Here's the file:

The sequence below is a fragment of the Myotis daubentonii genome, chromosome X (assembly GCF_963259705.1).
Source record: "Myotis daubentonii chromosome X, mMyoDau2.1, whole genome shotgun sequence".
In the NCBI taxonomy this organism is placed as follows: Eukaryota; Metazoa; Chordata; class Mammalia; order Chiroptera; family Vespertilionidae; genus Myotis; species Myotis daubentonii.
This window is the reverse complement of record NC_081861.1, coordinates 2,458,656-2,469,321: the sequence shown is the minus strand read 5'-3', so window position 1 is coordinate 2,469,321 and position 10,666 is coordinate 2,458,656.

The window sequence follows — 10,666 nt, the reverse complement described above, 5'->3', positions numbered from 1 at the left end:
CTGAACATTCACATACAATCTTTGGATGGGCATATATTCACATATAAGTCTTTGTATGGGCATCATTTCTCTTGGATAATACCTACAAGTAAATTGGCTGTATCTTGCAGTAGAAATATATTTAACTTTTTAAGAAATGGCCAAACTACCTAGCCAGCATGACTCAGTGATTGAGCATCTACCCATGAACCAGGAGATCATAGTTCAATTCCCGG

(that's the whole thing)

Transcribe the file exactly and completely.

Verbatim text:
The sequence below is a fragment of the Myotis daubentonii genome, chromosome X (assembly GCF_963259705.1).
Source record: "Myotis daubentonii chromosome X, mMyoDau2.1, whole genome shotgun sequence".
In the NCBI taxonomy this organism is placed as follows: Eukaryota; Metazoa; Chordata; class Mammalia; order Chiroptera; family Vespertilionidae; genus Myotis; species Myotis daubentonii.
This window is the reverse complement of record NC_081861.1, coordinates 2,458,656-2,469,321: the sequence shown is the minus strand read 5'-3', so window position 1 is coordinate 2,469,321 and position 10,666 is coordinate 2,458,656.

The window sequence follows — 10,666 nt, the reverse complement described above, 5'->3', positions numbered from 1 at the left end:
CTGAACATTCACATACAATCTTTGGATGGGCATATATTCACATATAAGTCTTTGTATGGGCATCATTTCTCTTGGATAATACCTACAAGTAAATTGGCTGTATCTTGCAGTAGAAATATATTTAACTTTTTAAGAAATGGCCAAACTACCTAGCCAGCATGACTCAGTGATTGAGCATCTACCCATGAACCAGGAGATCATAGTTCAATTCCCGG